Here's the freshly updated Top 100 Prospects list (2024)

July 2nd, 2024

Here's the freshly updated Top 100 Prospects list (1)

Sam Dykstra

@SamDykstraMiLB

The All-Star Futures Game is less than two weeks away on July 13 and the First-Year Player Draft will follow shortly behind. One day behind, in fact.

It’s about to get very busy in the world of prospects. So as the Major and Minor League seasons pivot toward their second halves, let’s sneak in an MLB Pipeline Top 100 prospects rankings update.

More from MLB Pipeline:
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As was the case with our last edition of market corrections in May, we’ve revoted on the Top 15 spots, moved prospects in need of big jumps or falls (10 or more spots), dropped a few off the Top 100 completely and added a few worthy names to fill out the remainder of the list.

Top 15
1. Jackson Holliday, 2B/SS, Orioles
2. James Wood, OF, Nationals
3. Junior Caminero, 3B/SS, Rays
4. Dylan Crews, OF, Nationals
5. Walker Jenkins, OF, Twins
6. Ethan Salas, C, Padres
7. Marcelo Mayer, SS, Red Sox
8. Jordan Lawlar, SS, D-backs
9. Carson Williams, SS, Rays
10. Max Clark, OF, Tigers
11. Jackson Jobe, RHP, Tigers
12. Samuel Basallo, C/1B, Orioles
13. Brooks Lee, SS, Twins
14. Roman Anthony, OF, Red Sox
15. Coby Mayo, 3B/1B, Orioles

If Paul Skenes hadn’t graduated last Tuesday, the budding Pirates ace would likely have taken over as the No. 1 overall prospect in baseball. Instead, Holliday, the youngest qualified hitter at Triple-A. Right elbow inflammation slowed down the Baltimore infielder’s push to reach the Majors for a second time -- and might explain some of his downturn in performance -- but he still shows a keen eye at the plate with good swing decisions. The potential to be an All-Star bat up the middle remains high.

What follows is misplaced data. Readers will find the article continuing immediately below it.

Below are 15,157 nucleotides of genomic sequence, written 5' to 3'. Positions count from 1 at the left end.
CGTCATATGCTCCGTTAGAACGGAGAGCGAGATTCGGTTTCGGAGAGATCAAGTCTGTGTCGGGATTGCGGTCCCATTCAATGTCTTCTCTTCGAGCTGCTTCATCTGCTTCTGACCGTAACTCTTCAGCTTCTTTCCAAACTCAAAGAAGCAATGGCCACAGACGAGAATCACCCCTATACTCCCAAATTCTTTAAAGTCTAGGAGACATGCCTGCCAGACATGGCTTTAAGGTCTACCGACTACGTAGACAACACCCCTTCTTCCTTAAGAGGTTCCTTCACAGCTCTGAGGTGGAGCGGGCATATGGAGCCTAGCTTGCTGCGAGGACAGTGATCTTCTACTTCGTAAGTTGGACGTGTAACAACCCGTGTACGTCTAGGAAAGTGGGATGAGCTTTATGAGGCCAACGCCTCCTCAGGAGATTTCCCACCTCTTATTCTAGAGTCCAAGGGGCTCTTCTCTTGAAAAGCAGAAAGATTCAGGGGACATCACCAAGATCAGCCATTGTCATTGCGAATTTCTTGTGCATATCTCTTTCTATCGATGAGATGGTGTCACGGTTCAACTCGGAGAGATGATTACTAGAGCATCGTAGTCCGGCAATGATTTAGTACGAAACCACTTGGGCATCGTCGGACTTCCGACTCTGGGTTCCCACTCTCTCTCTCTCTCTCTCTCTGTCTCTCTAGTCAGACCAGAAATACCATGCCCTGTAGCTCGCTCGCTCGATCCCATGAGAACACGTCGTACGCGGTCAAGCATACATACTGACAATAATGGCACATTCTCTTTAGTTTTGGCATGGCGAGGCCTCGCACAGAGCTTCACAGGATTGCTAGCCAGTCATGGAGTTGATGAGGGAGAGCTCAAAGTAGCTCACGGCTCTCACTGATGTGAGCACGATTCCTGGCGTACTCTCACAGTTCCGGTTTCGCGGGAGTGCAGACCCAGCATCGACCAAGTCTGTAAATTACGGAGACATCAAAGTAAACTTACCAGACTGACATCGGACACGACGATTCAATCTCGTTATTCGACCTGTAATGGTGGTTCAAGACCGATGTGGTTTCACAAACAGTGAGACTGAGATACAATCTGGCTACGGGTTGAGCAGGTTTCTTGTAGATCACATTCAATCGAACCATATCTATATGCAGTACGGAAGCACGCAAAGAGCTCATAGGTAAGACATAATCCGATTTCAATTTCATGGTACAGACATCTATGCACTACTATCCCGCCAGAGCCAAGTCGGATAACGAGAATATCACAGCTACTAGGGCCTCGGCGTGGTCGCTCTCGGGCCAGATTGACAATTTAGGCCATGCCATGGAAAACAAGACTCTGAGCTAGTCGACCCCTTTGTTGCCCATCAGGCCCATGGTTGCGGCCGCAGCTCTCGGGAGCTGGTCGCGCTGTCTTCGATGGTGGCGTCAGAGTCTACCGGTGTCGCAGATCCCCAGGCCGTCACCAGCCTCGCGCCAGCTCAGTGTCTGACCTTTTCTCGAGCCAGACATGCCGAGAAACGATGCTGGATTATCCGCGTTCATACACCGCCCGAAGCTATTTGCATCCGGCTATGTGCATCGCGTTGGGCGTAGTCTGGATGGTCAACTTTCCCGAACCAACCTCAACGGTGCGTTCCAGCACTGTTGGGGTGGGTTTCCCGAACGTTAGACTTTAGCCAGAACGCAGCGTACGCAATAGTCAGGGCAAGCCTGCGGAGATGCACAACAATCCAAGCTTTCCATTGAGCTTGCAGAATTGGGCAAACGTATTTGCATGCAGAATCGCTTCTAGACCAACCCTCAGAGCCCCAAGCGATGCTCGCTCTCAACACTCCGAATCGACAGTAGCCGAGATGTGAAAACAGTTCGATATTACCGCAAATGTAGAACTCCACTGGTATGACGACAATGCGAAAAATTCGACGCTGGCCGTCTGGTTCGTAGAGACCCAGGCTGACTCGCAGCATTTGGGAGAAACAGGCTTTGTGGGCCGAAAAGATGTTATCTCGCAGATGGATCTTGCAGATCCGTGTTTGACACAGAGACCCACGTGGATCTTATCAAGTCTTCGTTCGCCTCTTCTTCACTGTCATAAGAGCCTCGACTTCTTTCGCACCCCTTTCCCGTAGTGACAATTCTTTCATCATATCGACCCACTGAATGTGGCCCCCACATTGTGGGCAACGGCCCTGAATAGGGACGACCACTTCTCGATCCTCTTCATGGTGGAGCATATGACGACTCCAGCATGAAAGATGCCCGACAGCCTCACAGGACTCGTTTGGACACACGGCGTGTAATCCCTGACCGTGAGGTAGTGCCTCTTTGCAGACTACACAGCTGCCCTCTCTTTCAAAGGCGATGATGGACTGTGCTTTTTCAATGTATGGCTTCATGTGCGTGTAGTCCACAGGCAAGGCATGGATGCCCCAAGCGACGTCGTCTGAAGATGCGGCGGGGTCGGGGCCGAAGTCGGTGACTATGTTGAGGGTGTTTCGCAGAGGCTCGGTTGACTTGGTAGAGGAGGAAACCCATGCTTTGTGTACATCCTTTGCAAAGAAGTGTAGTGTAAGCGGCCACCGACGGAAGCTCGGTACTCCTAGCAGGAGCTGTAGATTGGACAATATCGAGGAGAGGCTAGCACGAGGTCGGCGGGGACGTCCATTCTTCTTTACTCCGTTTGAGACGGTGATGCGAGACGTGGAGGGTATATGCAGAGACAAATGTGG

On the day Wood reaches The Show for the first time, he jumps into the No. 2 spot on the strength of his power-speed combination. The 6-foot-7 left-handed slugger’s 95.1 mph average exit velocity and 59.1 percent hard-hit rate were tops among Triple-A players with at least 200 plate appearances this season. He and 2023 No. 2 overall pick Dylan Crews give Washington two of the top four prospects on the updated Top 100.

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Rays shortstop Williams moves into the Top 10 for the first time, joining his fellow Tampa Bay infielder Junior Caminero in the upper echelon. The 21-year-old is well known for his plus-plus glove at shortstop and impressive power, but he’s shown a better contact rate at Double-A in 2024, giving him a more well-rounded profile at a premium position.

The Orioles (Holliday, Basallo, Mayo) lead the way with three Top 15 prospects, followed by the Nationals (Wood, Crews), Rays (Caminero, Williams), Red Sox (Mayer, Anthony), Tigers (Clark, Jobe) and Twins (Jenkins, Lee) – each with two.

Highest risers
+31 Kevin McGonigle, SS/2B, Tigers (96 to 65)
+28 Moises Ballesteros, C/1B, Cubs (89 to 61)
+27 Lazaro Montes, OF, Mariners (80 to 53)
+27 Thomas White, LHP, Marlins (85 to 58)
+22 Brayden Taylor, 3B/SS, Rays (82 to 60)
+19 Noah Schultz, LHP, White Sox (37 to 18)
+18 Edgar Quero, C, White Sox (92 to 74)
+17 Aidan Miller, SS/3B, Phillies (45 to 28)
+14 Drew Thorpe, RHP, White Sox (52 to 38)
+14 Christian Scott, RHP, Mets (53 to 39)
+14 Josue De Paula, OF, Dodgers (78 to 64)
+11 Xavier Isaac, 1B, Rays (43 to 32)
+10 Matt Shaw, 3B, Cubs (40 to 30)